By Chris Chase

At 22 college campuses across the country, there are 79 students who may not otherwise be there if not for the generosity of Braylon Edwards.

As a Cleveland Browns rookie in 2005, Edwards announced he'd give $10,000 in scholarships to 100 area eighth-graders if they could graduate high school with over a 2.5 GPA and 15 hours community service. Of the 100 who were afforded the opportunity, 79 met the criteria and have begun their first year of college. Many are attending Ohio universities, but the schools represented spread across the country and include Harvard, Cornell and Johns Hopkins.

"Without this scholarship, I probably wouldn't be here," Bowling Green freshman David Gholston told ESPN's Rick Reilly.

Edwards and his mother developed the Advance 100 program as a way to give back. The way they saw it, they were blessed with Edwards' football abilities and felt the need to help out others with their good fortune. Though they didn't expect so many of the students to fit the criteria (only half of Cleveland public school students graduate high school), Edwards didn't shy away from his commitment. In fact, he increased it.

The 79 students were provided with laptops and other supplies to help them out when they arrived on campus.

"I'm supposed to give people a chance like I was given a chance," Edwards said.

Edwards hasn't played for the Browns in two years. He's a member of the San Francisco 49ers this season and is earning a $1 million base salary for the year, just about what he'll pay those 79 students he promised to help years ago.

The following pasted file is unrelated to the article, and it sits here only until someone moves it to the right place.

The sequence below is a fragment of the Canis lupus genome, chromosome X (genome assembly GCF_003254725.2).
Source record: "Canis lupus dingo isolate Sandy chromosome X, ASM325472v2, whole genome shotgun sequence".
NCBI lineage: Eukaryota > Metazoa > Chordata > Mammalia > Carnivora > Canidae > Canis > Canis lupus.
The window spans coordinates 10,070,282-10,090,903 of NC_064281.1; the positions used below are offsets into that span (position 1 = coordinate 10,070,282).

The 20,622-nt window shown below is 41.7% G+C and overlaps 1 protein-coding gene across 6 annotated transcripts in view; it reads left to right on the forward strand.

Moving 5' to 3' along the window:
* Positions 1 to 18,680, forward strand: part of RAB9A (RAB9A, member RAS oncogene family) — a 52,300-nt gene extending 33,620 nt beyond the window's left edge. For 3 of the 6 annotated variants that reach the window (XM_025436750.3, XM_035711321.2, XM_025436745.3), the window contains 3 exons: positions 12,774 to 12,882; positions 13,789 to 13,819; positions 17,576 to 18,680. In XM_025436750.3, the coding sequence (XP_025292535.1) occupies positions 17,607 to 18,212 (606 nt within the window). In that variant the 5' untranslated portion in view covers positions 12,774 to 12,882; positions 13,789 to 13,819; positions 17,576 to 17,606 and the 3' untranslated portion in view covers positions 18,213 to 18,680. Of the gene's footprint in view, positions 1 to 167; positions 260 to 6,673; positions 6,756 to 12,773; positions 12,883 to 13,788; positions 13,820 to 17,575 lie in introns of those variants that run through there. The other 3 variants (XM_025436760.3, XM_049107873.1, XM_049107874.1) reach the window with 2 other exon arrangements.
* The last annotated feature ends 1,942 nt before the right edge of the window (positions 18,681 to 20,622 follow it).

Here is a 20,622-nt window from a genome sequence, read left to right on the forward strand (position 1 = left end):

National No Name Calling Week


Quail Valley Elementary - Exchange Hate for Greatness


Missouri City—From the United States Capital in Washington, D.C. to the great state of Texas, the issue of school bullying has moved from sidebar stories to front- page news. At Quail Valley Elementary School where great academics and behavior go hand in hand, students and faculty have made the issue of school bullying one of their major behavioral focuses.

January 24 through January 28, 2011, was “No Name-Calling Week” at Quail Valley Elementary School. Principal Amelia Perez said, “This is an annual week of educational activities aimed at ending name-calling of all kinds and providing schools with the tools and inspiration to launch an ongoing dialogue about ways to eliminate bullying in their communities.”

Tyrone Smith encouraging students to be respectful and to do the right thing.

On Friday, January 28, 2011 at 2 p.m., students, faculty and parents, with the help of music teacher Yvette Young-Scott, lined up in front of the school to spell out QVE-RESPECT, set to the legendary tune by recording artist Aretha Franklin. Thanks to PTO member, Michael Svatek, a helicopter will take an aerial photo of the formation. Mr. Svatek also provided the stage and sound for the pep rally.

Student activities Friday also include a pep rally, and students will hear from former professional football player Tyrone Smith, president of First and Goal, Inc. - Care and Share Mentoring Program. The students were so excited to have a former professional football player taking the time to speak to them. The way Mr. Smith approached the students was awesome! In his own way he was able to impact 630 students to listen and understand what he was saying. Sharing a few of his school experiences with friends not believing in him yet he held onto his dream of pursuing his career – to be professional football player. One sixth grader summed it up this way “Never give up on your dreams, keep going and believe in yourself”.

This year’s show of solidarity celebrates the school’s No Place for Hate designation by the ADL Plains States organization.

Quail Valley Elementary School parent, Catherine Zackery, developed this year’s theme EXCHANGE HATE FOR GREATNESS.” Ms. Zackery created a huge mural depicting the theme on a wall inside the school. Students and faculty members will wear buttons bearing the theme. The student body will also perform a rap, ‘We Don’t Bully at Our School,’ as part of the culmination of activities.

The Quail Valley Elementary counselor offers information to students to help prevent bullying and also provide information to parents about the school’s anti-bullying policy.

Students displaying their posters during the rally